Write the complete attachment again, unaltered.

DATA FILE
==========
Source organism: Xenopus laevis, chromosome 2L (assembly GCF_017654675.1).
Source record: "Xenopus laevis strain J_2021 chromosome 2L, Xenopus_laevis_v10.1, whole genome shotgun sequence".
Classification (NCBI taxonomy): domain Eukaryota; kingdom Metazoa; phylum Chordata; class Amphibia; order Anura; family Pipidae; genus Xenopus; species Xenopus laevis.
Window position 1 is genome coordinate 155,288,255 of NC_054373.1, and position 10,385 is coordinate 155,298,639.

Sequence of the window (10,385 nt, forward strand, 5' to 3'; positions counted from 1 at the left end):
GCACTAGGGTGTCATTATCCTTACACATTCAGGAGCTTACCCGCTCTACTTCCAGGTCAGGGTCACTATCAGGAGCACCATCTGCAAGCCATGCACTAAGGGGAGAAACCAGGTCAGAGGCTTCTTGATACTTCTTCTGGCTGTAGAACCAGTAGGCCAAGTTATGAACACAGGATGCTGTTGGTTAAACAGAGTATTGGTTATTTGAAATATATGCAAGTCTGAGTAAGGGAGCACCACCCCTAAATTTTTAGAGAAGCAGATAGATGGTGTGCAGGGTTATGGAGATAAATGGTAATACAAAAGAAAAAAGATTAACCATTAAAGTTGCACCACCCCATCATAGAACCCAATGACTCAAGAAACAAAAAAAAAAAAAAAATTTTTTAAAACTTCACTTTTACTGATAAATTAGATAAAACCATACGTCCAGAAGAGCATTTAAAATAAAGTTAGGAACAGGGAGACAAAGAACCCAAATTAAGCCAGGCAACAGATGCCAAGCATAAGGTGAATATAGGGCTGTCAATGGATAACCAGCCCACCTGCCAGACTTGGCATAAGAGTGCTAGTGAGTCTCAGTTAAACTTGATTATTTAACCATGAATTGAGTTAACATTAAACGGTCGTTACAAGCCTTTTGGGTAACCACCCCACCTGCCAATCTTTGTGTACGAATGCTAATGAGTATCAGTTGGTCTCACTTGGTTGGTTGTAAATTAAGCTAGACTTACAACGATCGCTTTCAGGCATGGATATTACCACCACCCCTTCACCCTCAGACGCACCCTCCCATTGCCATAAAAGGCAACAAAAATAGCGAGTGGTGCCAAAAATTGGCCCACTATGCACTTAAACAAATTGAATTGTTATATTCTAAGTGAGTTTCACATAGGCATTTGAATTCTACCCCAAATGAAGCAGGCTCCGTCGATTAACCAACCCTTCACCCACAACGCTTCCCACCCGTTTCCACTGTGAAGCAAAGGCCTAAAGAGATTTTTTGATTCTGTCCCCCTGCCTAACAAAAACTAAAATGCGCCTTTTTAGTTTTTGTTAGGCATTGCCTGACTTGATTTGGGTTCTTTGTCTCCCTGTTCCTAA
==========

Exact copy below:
Source organism: Xenopus laevis, chromosome 2L (assembly GCF_017654675.1).
Source record: "Xenopus laevis strain J_2021 chromosome 2L, Xenopus_laevis_v10.1, whole genome shotgun sequence".
Classification (NCBI taxonomy): domain Eukaryota; kingdom Metazoa; phylum Chordata; class Amphibia; order Anura; family Pipidae; genus Xenopus; species Xenopus laevis.
Window position 1 is genome coordinate 155,288,255 of NC_054373.1, and position 10,385 is coordinate 155,298,639.

Sequence of the window (10,385 nt, forward strand, 5' to 3'; positions counted from 1 at the left end):
GCACTAGGGTGTCATTATCCTTACACATTCAGGAGCTTACCCGCTCTACTTCCAGGTCAGGGTCACTATCAGGAGCACCATCTGCAAGCCATGCACTAAGGGGAGAAACCAGGTCAGAGGCTTCTTGATACTTCTTCTGGCTGTAGAACCAGTAGGCCAAGTTATGAACACAGGATGCTGTTGGTTAAACAGAGTATTGGTTATTTGAAATATATGCAAGTCTGAGTAAGGGAGCACCACCCCTAAATTTTTAGAGAAGCAGATAGATGGTGTGCAGGGTTATGGAGATAAATGGTAATACAAAAGAAAAAAGATTAACCATTAAAGTTGCACCACCCCATCATAGAACCCAATGACTCAAGAAACAAAAAAAAAAAAAAAATTTTTTAAAACTTCACTTTTACTGATAAATTAGATAAAACCATACGTCCAGAAGAGCATTTAAAATAAAGTTAGGAACAGGGAGACAAAGAACCCAAATTAAGCCAGGCAACAGATGCCAAGCATAAGGTGAATATAGGGCTGTCAATGGATAACCAGCCCACCTGCCAGACTTGGCATAAGAGTGCTAGTGAGTCTCAGTTAAACTTGATTATTTAACCATGAATTGAGTTAACATTAAACGGTCGTTACAAGCCTTTTGGGTAACCACCCCACCTGCCAATCTTTGTGTACGAATGCTAATGAGTATCAGTTGGTCTCACTTGGTTGGTTGTAAATTAAGCTAGACTTACAACGATCGCTTTCAGGCATGGATATTACCACCACCCCTTCACCCTCAGACGCACCCTCCCATTGCCATAAAAGGCAACAAAAATAGCGAGTGGTGCCAAAAATTGGCCCACTATGCACTTAAACAAATTGAATTGTTATATTCTAAGTGAGTTTCACATAGGCATTTGAATTCTACCCCAAATGAAGCAGGCTCCGTCGATTAACCAACCCTTCACCCACAACGCTTCCCACCCGTTTCCACTGTGAAGCAAAGGCCTAAAGAGATTTTTTGATTCTGTCCCCCTGCCTAACAAAAACTAAAATGCGCCTTTTTAGTTTTTGTTAGGCATTGCCTGACTTGATTTGGGTTCTTTGTCTCCCTGTTCCTAA